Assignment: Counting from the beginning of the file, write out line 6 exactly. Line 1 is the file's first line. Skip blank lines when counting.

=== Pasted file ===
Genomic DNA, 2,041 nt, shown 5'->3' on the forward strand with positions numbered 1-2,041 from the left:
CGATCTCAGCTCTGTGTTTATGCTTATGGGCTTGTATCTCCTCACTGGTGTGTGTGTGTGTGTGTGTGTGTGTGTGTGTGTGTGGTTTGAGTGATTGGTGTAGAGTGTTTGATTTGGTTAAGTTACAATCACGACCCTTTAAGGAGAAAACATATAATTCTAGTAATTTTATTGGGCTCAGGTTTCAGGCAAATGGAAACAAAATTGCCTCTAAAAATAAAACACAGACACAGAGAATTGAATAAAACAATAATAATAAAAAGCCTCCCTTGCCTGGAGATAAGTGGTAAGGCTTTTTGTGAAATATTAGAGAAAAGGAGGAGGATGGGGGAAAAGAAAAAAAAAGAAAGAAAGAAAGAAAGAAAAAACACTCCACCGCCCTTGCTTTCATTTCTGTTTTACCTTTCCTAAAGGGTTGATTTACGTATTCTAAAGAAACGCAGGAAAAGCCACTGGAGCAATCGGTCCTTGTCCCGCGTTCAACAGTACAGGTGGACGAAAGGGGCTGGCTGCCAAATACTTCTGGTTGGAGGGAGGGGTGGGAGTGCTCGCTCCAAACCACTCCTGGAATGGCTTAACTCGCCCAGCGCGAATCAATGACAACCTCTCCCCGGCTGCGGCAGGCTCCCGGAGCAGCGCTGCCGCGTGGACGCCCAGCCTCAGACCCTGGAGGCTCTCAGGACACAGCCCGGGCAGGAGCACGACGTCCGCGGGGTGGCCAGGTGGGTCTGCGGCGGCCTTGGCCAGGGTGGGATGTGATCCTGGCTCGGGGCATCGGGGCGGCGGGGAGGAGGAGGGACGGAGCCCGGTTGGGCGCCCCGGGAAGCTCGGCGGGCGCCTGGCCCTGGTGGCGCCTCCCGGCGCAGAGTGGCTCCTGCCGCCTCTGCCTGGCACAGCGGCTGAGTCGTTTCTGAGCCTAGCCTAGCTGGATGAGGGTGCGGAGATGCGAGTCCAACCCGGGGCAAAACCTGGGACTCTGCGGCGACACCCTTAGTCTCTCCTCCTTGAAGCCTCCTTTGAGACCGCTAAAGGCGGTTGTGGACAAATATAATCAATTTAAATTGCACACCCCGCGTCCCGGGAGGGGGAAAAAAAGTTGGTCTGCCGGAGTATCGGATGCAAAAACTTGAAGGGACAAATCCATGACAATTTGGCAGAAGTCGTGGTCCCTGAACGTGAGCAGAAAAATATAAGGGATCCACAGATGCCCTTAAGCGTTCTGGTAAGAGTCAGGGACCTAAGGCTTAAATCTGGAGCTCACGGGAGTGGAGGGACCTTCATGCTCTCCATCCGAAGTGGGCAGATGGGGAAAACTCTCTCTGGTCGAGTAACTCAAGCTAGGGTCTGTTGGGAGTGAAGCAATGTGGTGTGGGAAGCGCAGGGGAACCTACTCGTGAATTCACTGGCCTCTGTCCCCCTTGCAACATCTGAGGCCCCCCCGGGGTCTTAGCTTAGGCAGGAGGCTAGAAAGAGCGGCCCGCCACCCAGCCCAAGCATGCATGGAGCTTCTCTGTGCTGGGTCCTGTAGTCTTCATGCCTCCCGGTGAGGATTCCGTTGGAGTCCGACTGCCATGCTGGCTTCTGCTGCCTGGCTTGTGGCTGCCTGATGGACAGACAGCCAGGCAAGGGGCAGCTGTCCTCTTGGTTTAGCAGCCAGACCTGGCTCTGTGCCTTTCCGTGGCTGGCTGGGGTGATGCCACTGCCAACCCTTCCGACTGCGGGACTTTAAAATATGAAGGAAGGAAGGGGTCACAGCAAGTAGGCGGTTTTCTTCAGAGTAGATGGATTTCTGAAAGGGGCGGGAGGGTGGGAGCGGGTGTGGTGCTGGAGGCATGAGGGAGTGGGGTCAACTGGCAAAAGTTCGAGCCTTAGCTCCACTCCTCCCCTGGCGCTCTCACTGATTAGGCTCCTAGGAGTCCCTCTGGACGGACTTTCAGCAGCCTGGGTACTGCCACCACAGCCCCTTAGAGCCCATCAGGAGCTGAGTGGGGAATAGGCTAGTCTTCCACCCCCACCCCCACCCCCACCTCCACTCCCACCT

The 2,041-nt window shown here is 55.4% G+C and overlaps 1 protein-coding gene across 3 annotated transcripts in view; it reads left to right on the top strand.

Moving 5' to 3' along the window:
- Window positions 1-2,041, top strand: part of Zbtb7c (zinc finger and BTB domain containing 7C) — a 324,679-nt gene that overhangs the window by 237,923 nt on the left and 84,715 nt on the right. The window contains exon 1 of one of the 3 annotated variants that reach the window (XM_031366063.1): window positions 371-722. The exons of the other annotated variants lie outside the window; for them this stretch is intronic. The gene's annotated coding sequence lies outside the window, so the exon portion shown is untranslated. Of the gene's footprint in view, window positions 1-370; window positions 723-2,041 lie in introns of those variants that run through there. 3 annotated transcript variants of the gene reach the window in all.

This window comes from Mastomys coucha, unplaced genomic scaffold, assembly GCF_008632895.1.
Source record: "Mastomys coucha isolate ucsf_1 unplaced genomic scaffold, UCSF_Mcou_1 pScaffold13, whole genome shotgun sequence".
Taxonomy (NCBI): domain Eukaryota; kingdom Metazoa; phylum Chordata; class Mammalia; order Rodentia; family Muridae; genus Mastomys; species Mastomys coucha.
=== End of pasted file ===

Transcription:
This window comes from Mastomys coucha, unplaced genomic scaffold, assembly GCF_008632895.1.